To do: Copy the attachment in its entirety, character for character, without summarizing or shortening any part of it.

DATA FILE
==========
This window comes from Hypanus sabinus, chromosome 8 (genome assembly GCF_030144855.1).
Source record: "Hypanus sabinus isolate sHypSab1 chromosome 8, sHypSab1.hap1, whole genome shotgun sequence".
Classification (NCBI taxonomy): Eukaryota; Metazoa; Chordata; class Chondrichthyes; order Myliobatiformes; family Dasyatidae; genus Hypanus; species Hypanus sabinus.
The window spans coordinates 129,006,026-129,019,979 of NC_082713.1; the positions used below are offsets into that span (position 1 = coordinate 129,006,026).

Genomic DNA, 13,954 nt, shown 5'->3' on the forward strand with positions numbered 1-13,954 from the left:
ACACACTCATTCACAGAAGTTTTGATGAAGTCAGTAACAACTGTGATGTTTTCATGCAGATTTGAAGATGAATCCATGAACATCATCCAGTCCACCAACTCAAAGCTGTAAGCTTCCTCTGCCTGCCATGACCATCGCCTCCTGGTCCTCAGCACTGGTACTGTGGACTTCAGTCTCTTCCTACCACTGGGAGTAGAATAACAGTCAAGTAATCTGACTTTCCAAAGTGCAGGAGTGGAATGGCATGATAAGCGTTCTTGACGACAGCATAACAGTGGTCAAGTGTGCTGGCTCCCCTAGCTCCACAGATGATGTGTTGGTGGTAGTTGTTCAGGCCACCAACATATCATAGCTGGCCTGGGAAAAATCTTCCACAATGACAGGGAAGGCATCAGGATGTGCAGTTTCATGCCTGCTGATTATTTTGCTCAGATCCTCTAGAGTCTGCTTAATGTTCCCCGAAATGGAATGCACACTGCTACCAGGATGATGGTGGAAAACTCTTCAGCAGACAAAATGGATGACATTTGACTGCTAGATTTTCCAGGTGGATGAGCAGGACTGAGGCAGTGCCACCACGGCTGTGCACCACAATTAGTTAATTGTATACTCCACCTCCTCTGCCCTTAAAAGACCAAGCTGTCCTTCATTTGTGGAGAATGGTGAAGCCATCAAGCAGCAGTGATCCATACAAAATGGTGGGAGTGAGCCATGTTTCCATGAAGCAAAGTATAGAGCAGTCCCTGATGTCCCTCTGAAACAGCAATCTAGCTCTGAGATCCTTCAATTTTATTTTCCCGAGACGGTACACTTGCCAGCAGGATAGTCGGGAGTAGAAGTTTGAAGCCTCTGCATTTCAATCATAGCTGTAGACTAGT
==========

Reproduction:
This window comes from Hypanus sabinus, chromosome 8 (genome assembly GCF_030144855.1).
Source record: "Hypanus sabinus isolate sHypSab1 chromosome 8, sHypSab1.hap1, whole genome shotgun sequence".
Classification (NCBI taxonomy): Eukaryota; Metazoa; Chordata; class Chondrichthyes; order Myliobatiformes; family Dasyatidae; genus Hypanus; species Hypanus sabinus.
The window spans coordinates 129,006,026-129,019,979 of NC_082713.1; the positions used below are offsets into that span (position 1 = coordinate 129,006,026).

Genomic DNA, 13,954 nt, shown 5'->3' on the forward strand with positions numbered 1-13,954 from the left:
ACACACTCATTCACAGAAGTTTTGATGAAGTCAGTAACAACTGTGATGTTTTCATGCAGATTTGAAGATGAATCCATGAACATCATCCAGTCCACCAACTCAAAGCTGTAAGCTTCCTCTGCCTGCCATGACCATCGCCTCCTGGTCCTCAGCACTGGTACTGTGGACTTCAGTCTCTTCCTACCACTGGGAGTAGAATAACAGTCAAGTAATCTGACTTTCCAAAGTGCAGGAGTGGAATGGCATGATAAGCGTTCTTGACGACAGCATAACAGTGGTCAAGTGTGCTGGCTCCCCTAGCTCCACAGATGATGTGTTGGTGGTAGTTGTTCAGGCCACCAACATATCATAGCTGGCCTGGGAAAAATCTTCCACAATGACAGGGAAGGCATCAGGATGTGCAGTTTCATGCCTGCTGATTATTTTGCTCAGATCCTCTAGAGTCTGCTTAATGTTCCCCGAAATGGAATGCACACTGCTACCAGGATGATGGTGGAAAACTCTTCAGCAGACAAAATGGATGACATTTGACTGCTAGATTTTCCAGGTGGATGAGCAGGACTGAGGCAGTGCCACCACGGCTGTGCACCACAATTAGTTAATTGTATACTCCACCTCCTCTGCCCTTAAAAGACCAAGCTGTCCTTCATTTGTGGAGAATGGTGAAGCCATCAAGCAGCAGTGATCCATACAAAATGGTGGGAGTGAGCCATGTTTCCATGAAGCAAAGTATAGAGCAGTCCCTGATGTCCCTCTGAAACAGCAATCTAGCTCTGAGATCCTTCAATTTTATTTTCCCGAGACGGTACACTTGCCAGCAGGATAGTCGGGAGTAGAAGTTTGAAGCCTCTGCATTTCAATCATAGCTGTAGACTAGT